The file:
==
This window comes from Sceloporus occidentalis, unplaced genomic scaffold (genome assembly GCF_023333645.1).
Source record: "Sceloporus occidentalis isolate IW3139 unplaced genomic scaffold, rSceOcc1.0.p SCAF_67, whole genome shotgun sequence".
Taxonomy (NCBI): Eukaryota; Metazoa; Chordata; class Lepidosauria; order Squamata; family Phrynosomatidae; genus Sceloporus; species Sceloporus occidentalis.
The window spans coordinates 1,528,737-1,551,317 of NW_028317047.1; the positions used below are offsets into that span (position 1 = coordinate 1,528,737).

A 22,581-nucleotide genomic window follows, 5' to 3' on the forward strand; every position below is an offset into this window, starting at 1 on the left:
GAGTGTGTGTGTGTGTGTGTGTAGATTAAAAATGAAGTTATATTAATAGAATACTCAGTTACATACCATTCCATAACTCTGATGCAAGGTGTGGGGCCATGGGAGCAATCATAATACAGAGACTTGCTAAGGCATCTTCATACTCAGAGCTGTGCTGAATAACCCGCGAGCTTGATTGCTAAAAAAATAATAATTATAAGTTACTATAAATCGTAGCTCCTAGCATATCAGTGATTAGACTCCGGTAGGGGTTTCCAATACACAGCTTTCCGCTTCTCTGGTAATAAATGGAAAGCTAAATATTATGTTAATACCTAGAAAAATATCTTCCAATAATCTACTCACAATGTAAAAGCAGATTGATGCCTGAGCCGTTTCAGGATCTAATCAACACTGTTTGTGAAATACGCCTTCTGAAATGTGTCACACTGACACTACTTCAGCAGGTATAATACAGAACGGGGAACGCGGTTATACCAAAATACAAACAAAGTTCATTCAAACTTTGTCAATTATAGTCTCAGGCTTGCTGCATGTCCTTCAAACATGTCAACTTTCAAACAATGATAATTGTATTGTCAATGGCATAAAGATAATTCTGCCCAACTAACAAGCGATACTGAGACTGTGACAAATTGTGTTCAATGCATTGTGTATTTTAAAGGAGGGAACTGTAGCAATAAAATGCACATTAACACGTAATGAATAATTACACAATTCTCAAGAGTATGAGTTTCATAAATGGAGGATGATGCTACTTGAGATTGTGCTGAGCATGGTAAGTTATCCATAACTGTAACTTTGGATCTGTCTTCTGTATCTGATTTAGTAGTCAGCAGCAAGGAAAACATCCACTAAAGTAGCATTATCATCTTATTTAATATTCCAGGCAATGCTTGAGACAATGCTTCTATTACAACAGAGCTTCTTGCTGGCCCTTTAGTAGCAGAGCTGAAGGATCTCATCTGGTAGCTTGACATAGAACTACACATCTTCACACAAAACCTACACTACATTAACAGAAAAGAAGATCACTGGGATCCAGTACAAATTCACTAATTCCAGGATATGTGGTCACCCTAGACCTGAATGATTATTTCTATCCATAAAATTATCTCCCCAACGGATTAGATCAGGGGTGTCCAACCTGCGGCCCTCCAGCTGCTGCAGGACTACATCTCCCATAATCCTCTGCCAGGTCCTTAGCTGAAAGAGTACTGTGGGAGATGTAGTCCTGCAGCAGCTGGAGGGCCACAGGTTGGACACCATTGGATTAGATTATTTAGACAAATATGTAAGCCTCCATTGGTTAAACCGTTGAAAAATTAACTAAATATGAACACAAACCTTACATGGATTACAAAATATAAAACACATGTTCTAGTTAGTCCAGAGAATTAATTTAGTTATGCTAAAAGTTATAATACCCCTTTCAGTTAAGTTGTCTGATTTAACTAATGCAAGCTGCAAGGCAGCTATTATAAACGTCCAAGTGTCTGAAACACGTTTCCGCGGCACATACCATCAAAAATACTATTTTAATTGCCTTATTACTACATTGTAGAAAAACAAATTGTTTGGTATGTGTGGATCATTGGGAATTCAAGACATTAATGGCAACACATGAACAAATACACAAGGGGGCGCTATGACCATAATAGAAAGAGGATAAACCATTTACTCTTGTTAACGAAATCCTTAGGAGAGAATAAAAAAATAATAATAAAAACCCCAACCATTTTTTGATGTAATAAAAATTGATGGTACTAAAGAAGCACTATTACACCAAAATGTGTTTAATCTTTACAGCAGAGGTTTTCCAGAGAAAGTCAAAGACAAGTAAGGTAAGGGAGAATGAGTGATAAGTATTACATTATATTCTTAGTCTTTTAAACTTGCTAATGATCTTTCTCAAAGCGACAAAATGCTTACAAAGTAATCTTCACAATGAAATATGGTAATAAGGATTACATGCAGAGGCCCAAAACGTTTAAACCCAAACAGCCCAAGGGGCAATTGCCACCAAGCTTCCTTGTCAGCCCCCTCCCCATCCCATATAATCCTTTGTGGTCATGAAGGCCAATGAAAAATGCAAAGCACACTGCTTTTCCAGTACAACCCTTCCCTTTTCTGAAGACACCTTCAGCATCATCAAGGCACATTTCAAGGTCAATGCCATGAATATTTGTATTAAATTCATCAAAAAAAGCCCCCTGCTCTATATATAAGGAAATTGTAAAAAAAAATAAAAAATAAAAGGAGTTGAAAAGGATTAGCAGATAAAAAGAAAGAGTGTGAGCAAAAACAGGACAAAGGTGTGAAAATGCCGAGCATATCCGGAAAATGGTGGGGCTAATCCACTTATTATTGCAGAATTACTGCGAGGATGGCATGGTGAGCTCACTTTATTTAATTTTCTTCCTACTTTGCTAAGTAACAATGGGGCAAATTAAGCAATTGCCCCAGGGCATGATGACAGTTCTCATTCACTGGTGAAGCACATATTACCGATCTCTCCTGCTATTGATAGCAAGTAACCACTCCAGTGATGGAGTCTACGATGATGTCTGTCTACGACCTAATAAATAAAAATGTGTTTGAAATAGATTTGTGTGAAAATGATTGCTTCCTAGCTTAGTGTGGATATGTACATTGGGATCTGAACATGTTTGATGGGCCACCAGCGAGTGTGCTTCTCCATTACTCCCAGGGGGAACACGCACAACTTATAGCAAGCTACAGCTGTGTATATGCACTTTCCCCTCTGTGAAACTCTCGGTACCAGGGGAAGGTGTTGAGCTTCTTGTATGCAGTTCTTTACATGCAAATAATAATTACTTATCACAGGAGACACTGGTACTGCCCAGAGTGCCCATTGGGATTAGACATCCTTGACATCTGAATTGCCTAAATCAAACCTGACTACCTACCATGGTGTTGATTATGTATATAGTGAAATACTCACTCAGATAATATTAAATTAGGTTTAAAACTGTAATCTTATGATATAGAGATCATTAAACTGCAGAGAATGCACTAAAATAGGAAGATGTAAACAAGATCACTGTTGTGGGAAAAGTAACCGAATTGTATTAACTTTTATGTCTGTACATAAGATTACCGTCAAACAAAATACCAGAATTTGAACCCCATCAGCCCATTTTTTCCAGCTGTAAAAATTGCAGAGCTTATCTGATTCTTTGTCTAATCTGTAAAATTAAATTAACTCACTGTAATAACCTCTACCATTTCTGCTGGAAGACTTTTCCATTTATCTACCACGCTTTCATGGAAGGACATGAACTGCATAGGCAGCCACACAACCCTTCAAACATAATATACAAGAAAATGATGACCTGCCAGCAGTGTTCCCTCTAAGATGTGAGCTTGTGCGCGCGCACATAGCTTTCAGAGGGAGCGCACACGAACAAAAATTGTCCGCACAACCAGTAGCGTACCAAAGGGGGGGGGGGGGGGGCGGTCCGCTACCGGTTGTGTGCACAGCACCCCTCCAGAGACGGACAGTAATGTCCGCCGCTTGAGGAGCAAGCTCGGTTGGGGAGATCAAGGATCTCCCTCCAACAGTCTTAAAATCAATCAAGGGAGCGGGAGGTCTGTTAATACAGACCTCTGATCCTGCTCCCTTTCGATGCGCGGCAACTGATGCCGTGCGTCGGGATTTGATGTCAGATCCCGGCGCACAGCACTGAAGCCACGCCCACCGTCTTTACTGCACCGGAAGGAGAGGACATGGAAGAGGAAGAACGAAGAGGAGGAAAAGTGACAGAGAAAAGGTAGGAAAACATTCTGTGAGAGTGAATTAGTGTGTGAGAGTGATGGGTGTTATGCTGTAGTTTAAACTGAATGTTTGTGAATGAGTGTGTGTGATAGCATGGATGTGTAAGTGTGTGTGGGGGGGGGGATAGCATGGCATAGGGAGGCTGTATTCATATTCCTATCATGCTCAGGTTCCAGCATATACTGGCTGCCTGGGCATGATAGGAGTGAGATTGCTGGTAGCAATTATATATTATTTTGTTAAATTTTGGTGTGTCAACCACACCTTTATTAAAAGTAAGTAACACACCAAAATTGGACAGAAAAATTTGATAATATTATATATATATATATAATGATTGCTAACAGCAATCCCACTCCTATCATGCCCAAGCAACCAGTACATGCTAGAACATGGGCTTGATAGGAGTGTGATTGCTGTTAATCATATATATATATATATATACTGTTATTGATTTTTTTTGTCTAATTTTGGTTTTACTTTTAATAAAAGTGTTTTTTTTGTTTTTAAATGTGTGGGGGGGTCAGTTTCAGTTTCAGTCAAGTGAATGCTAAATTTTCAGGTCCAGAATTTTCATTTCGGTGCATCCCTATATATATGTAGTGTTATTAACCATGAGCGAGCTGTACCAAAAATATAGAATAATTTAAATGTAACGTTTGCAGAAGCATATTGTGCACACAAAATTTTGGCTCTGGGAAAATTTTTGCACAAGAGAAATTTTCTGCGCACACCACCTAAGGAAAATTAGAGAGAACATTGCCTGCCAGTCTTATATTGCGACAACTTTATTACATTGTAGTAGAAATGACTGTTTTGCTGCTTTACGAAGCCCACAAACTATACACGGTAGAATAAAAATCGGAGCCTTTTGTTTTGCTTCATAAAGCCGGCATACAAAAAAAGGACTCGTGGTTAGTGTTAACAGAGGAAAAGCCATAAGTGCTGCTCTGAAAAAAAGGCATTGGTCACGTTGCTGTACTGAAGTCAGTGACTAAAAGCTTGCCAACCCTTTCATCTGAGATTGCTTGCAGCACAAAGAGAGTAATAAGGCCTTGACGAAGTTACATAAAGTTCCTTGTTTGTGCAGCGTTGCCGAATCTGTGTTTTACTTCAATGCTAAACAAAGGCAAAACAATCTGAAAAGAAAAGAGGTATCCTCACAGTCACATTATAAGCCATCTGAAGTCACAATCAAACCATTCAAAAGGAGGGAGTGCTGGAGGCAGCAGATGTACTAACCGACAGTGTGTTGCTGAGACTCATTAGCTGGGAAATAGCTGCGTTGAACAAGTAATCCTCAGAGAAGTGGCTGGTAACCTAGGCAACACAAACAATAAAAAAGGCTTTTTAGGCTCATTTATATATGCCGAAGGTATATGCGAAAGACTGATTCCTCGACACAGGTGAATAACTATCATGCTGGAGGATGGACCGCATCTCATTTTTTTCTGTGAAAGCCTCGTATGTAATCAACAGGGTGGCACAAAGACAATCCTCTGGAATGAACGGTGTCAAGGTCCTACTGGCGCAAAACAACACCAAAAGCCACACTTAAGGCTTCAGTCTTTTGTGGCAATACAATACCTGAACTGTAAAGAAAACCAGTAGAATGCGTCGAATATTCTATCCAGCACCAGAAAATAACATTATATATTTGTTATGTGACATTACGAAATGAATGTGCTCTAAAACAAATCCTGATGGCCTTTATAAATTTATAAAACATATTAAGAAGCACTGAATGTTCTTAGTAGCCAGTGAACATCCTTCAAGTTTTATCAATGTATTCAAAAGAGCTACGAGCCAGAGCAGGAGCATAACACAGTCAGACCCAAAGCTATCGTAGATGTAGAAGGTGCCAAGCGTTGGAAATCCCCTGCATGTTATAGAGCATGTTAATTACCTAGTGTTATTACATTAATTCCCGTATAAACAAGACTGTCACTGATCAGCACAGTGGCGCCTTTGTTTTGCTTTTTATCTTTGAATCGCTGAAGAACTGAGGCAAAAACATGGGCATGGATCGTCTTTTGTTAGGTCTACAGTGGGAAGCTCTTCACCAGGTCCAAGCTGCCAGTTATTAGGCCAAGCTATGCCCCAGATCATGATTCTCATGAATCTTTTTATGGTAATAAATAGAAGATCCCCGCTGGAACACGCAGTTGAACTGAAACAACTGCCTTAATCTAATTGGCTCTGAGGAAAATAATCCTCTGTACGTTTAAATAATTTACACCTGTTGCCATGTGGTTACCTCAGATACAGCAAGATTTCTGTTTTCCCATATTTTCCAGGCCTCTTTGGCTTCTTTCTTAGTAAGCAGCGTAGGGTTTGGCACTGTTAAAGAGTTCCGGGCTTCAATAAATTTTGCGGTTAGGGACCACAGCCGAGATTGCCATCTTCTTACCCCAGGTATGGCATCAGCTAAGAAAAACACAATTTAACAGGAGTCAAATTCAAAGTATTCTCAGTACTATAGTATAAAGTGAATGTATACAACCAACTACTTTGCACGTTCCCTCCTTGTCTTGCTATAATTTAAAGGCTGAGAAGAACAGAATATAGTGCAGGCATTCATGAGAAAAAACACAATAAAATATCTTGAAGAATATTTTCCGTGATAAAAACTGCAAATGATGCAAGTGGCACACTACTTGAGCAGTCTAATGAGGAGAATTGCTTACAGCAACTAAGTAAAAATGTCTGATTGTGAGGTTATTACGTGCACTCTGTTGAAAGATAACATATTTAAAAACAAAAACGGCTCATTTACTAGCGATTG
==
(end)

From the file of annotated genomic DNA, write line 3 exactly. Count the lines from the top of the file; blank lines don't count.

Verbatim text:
Taxonomy (NCBI): Eukaryota; Metazoa; Chordata; class Lepidosauria; order Squamata; family Phrynosomatidae; genus Sceloporus; species Sceloporus occidentalis.